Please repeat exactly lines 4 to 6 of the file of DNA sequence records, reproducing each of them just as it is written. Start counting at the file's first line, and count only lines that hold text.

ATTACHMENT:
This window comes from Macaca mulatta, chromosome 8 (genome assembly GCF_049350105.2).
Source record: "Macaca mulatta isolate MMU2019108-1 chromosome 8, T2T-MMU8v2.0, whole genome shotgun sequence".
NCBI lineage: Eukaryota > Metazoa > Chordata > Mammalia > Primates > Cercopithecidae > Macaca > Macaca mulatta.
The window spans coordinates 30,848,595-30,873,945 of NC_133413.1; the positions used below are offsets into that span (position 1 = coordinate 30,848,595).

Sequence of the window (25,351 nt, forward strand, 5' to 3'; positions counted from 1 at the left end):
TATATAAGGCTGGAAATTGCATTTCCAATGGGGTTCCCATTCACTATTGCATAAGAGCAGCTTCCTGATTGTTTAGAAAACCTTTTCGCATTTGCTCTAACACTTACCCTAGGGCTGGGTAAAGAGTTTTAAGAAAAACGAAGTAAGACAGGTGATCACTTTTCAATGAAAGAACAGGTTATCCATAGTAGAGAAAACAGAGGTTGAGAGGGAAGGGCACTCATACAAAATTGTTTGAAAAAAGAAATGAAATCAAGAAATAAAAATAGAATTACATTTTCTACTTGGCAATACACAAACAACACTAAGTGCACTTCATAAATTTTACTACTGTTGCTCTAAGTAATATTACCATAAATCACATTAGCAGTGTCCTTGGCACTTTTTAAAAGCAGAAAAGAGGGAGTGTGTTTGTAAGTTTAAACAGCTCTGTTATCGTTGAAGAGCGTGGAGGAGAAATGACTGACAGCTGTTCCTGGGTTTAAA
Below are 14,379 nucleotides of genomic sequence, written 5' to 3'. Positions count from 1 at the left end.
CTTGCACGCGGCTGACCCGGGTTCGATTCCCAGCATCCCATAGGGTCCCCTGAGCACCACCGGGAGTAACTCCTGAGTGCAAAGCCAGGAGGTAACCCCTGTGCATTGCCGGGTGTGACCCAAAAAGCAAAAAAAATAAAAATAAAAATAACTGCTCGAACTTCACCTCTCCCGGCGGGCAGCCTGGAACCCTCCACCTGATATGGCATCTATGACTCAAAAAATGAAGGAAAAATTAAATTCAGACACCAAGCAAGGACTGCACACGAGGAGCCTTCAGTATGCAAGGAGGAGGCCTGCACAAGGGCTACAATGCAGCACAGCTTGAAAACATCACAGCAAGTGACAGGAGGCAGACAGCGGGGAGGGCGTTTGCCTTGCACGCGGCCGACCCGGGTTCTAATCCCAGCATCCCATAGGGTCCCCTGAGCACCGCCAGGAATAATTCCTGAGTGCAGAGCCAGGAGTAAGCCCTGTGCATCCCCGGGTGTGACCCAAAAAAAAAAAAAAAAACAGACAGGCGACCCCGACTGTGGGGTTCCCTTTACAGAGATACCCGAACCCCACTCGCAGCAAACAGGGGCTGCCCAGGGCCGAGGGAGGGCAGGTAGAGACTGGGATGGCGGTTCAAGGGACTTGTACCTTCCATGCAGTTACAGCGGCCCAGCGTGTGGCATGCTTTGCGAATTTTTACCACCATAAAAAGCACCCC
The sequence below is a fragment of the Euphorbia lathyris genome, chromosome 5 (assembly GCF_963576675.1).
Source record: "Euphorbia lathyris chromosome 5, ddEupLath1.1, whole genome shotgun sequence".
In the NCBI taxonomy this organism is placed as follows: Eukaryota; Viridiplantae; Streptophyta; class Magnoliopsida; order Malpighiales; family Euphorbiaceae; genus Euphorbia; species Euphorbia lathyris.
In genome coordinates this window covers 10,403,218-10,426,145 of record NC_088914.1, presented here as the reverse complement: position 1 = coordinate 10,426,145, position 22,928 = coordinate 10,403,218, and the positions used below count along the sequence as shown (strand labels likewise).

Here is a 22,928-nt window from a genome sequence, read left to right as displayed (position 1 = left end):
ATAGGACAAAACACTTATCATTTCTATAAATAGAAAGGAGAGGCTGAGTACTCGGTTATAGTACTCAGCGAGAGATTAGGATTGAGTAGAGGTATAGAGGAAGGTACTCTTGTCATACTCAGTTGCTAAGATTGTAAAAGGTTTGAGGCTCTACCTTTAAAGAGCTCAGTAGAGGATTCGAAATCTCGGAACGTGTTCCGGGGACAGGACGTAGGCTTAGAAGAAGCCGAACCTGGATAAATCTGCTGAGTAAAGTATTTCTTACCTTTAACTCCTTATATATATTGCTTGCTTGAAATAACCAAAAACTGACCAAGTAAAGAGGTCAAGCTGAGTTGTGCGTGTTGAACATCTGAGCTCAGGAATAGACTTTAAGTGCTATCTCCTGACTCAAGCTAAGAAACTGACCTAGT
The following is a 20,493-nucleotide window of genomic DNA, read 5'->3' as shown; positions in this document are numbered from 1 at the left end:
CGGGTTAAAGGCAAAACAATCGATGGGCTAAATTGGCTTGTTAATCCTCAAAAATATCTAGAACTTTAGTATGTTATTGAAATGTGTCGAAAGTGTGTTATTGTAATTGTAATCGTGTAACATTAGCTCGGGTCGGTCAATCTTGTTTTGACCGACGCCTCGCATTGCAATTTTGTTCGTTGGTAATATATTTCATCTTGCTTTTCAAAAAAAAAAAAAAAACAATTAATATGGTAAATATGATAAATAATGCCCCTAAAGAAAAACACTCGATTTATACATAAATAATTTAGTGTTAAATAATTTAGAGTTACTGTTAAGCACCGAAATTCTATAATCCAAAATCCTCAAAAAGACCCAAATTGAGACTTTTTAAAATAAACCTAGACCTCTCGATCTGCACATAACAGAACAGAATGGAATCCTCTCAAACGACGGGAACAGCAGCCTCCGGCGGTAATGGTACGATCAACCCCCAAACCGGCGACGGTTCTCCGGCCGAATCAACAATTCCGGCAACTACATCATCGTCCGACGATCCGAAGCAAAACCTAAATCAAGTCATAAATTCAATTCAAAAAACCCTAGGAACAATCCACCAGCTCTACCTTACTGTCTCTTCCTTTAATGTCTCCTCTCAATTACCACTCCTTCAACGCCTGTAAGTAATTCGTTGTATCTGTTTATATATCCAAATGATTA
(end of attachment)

The window spans coordinates 30,848,595-30,873,945 of NC_133413.1; the positions used below are offsets into that span (position 1 = coordinate 30,848,595).

Sequence of the window (25,351 nt, forward strand, 5' to 3'; positions counted from 1 at the left end):
TATATAAGGCTGGAAATTGCATTTCCAATGGGGTTCCCATTCACTATTGCATAAGAGCAGCTTCCTGATTGTTTAGAAAACCTTTTCGCATTTGCTCTAACACTTACCCTAGGGCTGGGTAAAGAGTTTTAAGAAAAACGAAGTAAGACAGGTGATCACTTTTCAATGAAAGAACAGGTTATCCATAGTAGAGAAAACAGAGGTTGAGAGGGAAGGGCACTCATACAAAATTGTTTGAAAAAAGAAATGAAATCAAGAAATAAAAATAGAATTACATTTTCTACTTGGCAATACACAAACAACACTAAGTGCACTTCATAAATTTTACTACTGTTGCTCTAAGTAATATTACCATAAATCACATTAGCAGTGTCCTTGGCACTTTTTAAAAGCAGAAAAGAGGGAGTGTGTTTGTAAGTTTAAACAGCTCTGTTATCGTTGAAGAGCGTGGAGGAGAAATGACTGACAGCTGTTCCTGGGTTTAAA